Abstract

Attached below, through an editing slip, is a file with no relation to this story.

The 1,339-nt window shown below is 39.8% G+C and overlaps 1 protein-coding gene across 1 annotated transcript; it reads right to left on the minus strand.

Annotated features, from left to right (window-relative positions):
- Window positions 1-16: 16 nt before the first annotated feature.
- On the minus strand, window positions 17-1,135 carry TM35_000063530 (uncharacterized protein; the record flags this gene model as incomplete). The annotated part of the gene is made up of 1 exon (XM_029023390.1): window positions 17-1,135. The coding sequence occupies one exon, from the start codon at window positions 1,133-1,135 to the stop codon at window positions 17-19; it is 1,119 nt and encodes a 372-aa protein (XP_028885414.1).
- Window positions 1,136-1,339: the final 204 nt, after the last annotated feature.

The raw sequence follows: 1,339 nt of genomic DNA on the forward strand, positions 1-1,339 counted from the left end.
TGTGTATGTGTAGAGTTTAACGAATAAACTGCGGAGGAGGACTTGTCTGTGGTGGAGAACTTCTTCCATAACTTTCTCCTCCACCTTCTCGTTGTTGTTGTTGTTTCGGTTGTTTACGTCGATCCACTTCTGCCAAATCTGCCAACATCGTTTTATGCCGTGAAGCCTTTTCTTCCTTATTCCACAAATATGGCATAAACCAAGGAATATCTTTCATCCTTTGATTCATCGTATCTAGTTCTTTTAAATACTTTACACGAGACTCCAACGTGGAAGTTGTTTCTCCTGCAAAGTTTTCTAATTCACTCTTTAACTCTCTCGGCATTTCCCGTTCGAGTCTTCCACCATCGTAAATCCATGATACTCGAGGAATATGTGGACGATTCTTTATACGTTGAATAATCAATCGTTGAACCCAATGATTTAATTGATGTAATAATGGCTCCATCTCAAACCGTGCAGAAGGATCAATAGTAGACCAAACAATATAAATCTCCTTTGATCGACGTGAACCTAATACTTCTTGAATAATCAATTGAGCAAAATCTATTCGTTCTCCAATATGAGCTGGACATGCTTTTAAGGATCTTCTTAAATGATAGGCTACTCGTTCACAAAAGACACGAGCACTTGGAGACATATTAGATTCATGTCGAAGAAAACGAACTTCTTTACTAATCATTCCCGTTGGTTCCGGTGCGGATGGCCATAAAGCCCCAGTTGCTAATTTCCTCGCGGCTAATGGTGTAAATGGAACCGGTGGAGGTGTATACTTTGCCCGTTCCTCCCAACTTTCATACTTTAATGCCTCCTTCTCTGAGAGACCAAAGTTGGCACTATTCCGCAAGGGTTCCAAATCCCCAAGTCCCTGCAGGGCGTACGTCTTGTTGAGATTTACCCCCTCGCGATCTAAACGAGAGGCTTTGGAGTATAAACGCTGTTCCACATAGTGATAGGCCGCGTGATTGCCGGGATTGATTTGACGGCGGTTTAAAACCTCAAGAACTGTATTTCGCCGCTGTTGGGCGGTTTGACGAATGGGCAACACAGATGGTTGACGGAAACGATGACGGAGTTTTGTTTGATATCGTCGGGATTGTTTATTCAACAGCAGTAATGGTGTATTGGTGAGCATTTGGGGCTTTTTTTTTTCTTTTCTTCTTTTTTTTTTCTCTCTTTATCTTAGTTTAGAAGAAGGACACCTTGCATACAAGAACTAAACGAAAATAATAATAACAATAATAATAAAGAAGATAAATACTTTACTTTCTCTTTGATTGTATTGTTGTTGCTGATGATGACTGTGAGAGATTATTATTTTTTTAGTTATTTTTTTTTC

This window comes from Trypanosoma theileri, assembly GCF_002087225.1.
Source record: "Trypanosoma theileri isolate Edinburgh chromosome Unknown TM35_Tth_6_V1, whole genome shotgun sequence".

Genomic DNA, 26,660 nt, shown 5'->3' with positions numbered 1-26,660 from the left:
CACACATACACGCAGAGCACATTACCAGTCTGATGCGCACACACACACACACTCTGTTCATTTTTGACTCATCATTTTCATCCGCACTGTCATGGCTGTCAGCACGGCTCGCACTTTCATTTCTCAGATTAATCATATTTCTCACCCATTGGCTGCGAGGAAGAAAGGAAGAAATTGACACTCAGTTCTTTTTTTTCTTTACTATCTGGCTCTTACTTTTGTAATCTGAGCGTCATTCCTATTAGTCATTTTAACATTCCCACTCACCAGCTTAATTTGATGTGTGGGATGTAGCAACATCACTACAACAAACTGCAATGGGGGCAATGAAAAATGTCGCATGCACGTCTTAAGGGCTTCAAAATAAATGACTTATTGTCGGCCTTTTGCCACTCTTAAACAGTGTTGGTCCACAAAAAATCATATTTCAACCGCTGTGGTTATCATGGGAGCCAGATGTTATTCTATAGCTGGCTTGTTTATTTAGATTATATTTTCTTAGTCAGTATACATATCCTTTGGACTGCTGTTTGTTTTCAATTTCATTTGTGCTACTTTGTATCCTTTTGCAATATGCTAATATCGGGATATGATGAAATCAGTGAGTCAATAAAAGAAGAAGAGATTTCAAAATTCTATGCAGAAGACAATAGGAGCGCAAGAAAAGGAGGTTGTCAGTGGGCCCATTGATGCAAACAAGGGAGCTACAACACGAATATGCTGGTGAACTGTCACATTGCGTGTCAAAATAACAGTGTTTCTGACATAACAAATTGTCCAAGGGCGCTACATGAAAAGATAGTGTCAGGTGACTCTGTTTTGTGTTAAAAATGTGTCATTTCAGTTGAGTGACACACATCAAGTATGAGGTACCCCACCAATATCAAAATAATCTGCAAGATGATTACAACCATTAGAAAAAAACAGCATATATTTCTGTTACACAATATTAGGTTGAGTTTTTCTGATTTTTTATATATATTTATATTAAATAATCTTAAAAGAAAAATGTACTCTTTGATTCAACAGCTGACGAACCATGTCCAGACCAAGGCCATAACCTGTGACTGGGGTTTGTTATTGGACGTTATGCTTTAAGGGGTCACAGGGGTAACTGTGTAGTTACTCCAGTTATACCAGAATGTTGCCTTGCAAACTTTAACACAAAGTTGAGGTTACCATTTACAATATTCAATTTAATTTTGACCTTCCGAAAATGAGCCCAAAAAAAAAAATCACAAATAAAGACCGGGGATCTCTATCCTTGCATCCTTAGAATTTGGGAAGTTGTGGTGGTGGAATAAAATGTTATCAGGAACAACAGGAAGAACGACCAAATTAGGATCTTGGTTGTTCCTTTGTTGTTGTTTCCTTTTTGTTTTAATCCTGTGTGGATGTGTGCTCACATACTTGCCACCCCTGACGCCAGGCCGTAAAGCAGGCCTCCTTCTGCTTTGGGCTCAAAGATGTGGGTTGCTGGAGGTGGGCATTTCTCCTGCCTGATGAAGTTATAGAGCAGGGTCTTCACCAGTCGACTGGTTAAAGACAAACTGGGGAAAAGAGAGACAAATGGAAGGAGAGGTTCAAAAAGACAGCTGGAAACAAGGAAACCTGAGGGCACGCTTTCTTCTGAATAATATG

Detailed geological surveys carried out recently on the Layens have permitted to redefine the lithostratigraphy and to establish the structure of its south slope where several rockslides have been precisely located. This south slope is composed of a carbonaceous Mesozoic series ranging from the Triassic up to the Lower Cretaceous which is located on the reverse flank of a large overfolded north north-eastern syncline. The lithological and structural heritage, together with its special geodynamic setting, generate many brittle zones which favour the mechanical instability of the slope. On this basis the morphostructural position of the rockslides has been established, some of which are unstable while others are stable. Two stages in the evolution of the rockslides have been deduced from the geomorphology and mapping. These field observations have enabled us to distinguish three different rockslides (A, B, C) which are either deep or superficial. The analysis of the causes of their instability have been considered by taking into account the orientation of the major mechanical discontinuities, inherited from the structural context, as well as the sensitivity to the slipping of Triassic clay formations. The natural causes of the destabilization of the south slope of the Layens have been established for the most active rockslide : the geological surveys permit an evaluation of the volume and the total displacements.

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